CANNON FALLS, Minn. (WCCO) — The nation’s top agriculture official is now chiming in on Minnesota’s drought conditions.

Rain in the past week helped improve conditions slightly in southeast Minnesota, but we hit exceptional drought to the northwest. WCCO found out conditions are now prompting federal attention.

At Callister Farms in Cannon Falls, the pictures tell the story; dust is plentiful, rain in short supply.

Chip Callister farms the land.

“We’ve definitely been impacted by the drought, but I think you could go around the state of Minnesota here and find areas that are a lot worse,” he said.

Callister, who took over this land from his grandpa, farms beans, corn and cattle. He’s trying to keep it all in perspective, but his hay supply is one-seventh of what it should be this time of year.

“Commodity prices have come up, cattle prices I think are working their way back up, but now all the sudden you get hit with this. And again, I need to find winter feed,” Callister said.

Other farmers, along with Sen. Tina Smith, Sen. Amy Klobuchar and Congresswoman Angie Craig, spent the morning on the Callister farm, hosting U.S. Secretary of Agriculture Tom Vilsack, who evaluated the situation in Cannon Falls.

“Your heart goes out every time you come on a farm like this,” Vilsack said.

Farmers say the drought comes after fuel prices have skyrocketed and labor has become scarce, making the future for aspiring ag pros like Emily Matejka iffy. She is the state president of Future Farmers of America.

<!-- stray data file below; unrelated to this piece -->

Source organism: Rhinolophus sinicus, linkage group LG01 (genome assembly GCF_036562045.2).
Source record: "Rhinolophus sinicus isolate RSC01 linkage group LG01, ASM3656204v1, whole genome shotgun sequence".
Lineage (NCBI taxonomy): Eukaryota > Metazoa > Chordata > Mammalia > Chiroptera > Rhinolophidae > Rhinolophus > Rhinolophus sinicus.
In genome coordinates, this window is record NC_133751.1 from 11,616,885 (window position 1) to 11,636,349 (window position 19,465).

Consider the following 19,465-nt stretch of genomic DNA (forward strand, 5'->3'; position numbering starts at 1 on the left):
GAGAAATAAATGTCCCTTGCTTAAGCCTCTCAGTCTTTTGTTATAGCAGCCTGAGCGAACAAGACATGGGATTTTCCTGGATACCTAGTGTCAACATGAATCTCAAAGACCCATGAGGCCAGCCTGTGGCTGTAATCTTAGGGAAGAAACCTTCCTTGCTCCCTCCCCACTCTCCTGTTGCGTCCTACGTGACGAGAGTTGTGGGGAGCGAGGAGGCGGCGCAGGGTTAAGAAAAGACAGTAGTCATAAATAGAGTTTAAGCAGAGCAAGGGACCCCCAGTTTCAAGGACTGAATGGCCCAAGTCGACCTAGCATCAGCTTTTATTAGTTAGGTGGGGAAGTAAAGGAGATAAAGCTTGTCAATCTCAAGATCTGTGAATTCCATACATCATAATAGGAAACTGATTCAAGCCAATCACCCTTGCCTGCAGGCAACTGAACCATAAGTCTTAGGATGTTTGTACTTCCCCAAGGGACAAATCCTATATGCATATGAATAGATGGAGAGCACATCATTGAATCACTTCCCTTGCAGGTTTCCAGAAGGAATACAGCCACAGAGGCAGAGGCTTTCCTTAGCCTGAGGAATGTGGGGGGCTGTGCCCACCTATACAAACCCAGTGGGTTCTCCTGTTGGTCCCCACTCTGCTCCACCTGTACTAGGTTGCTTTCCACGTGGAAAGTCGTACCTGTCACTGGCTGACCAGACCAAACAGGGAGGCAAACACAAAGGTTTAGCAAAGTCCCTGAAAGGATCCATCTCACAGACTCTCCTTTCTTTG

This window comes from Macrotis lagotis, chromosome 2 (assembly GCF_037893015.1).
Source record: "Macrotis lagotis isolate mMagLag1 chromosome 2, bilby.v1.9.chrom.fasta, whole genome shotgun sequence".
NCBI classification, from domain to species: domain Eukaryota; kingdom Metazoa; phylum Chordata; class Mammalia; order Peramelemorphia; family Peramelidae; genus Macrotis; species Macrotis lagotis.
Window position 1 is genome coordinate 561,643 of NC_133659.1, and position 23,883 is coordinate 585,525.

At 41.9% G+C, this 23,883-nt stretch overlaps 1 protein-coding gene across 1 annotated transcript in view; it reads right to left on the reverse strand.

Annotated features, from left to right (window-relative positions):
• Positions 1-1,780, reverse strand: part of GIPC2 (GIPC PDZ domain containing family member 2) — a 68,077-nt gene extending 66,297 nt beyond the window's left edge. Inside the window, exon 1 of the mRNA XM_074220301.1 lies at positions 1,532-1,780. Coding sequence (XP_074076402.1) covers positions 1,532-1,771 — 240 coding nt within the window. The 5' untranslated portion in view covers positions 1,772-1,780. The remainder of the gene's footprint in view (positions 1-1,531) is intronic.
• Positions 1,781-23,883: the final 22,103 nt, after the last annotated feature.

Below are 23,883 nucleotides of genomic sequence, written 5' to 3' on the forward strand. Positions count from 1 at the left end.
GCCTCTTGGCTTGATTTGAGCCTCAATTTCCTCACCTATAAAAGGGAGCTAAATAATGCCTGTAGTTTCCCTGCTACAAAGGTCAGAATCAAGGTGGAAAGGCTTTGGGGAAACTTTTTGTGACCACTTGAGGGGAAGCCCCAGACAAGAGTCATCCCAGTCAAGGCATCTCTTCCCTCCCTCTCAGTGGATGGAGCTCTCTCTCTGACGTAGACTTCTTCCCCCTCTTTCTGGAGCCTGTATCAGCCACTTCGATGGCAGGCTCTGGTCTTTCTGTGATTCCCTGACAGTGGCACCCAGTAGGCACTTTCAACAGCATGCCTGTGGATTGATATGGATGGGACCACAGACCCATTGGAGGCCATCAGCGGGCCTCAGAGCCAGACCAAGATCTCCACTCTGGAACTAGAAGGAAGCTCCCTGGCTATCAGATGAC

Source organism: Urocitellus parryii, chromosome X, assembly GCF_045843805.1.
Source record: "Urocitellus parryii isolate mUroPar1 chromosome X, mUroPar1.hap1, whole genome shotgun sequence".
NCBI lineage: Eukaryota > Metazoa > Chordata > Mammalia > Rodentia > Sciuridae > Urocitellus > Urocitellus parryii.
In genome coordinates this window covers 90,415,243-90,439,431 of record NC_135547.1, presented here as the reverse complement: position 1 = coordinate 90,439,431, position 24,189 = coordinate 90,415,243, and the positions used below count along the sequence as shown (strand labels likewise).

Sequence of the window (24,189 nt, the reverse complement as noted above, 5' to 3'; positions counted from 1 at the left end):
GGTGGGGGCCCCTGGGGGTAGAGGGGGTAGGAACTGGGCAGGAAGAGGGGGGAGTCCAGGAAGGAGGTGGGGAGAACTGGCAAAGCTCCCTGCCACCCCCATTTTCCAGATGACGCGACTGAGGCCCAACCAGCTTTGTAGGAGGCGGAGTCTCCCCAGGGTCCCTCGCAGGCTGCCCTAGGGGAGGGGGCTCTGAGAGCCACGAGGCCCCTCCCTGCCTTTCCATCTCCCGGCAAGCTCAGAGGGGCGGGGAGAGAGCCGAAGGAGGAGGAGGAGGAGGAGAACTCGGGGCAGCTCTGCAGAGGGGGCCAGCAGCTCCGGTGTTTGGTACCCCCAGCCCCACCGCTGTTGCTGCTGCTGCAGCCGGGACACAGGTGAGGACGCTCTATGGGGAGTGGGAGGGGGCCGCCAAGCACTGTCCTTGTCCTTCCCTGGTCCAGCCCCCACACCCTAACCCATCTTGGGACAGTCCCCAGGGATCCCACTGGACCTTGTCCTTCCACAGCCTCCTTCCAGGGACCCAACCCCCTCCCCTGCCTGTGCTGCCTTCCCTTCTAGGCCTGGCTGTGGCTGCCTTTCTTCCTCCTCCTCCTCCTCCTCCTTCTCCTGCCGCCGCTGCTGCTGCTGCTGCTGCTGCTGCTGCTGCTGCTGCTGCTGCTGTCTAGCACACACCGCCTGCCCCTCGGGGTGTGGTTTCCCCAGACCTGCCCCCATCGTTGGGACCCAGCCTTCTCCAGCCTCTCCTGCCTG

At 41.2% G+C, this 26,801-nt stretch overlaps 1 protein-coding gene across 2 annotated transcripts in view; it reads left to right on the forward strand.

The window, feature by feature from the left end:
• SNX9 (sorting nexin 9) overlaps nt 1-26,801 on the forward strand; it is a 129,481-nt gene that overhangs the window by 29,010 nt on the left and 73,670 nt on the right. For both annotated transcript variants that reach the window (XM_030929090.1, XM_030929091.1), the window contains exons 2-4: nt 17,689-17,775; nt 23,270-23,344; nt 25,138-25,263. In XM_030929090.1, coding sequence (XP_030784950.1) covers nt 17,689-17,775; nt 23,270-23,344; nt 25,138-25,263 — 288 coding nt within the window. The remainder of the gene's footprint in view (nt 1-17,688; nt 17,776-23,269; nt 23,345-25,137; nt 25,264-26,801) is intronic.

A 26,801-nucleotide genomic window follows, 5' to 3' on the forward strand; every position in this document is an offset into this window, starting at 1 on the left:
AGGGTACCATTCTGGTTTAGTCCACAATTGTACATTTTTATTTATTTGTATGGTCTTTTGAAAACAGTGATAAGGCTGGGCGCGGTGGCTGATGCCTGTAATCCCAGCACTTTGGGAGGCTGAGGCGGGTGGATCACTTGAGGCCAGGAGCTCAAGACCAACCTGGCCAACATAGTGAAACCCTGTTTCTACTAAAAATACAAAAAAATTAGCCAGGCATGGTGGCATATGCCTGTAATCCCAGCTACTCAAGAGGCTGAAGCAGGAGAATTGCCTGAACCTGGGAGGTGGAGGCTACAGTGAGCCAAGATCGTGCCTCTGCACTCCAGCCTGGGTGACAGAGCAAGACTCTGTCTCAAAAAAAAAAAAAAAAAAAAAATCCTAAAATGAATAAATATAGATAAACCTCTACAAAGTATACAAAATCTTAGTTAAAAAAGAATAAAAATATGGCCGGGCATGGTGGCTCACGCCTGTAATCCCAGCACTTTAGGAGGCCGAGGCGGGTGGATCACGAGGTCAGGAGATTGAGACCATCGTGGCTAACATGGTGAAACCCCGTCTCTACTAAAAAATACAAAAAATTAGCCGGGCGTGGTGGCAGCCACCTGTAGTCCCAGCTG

“I think it’s easy to get sucked into that negativity but I think personally moving forward all we need to do is have that hope and focus on the positive, because that positive impact and that positive mindset is really what’s gonna drive us forward,” Matejka said.

The secretary said it’s about positivity, too, saying he believes the transformation and infrastructure bills could help make it easier for farmers to sell their products and hire immigrant workers, allowing them to better weather a drought.

Vilsack explained that “will provide them a real opportunity to expand our operations. The goal here is to keep Chip and Mickey on the, so they can transfer it to the next generation.”

Callister said he’ll do what farmers do — dig in with their hands and their heels.

“We will get through it, yeah,” he said.

Susan-Elizabeth Littlefield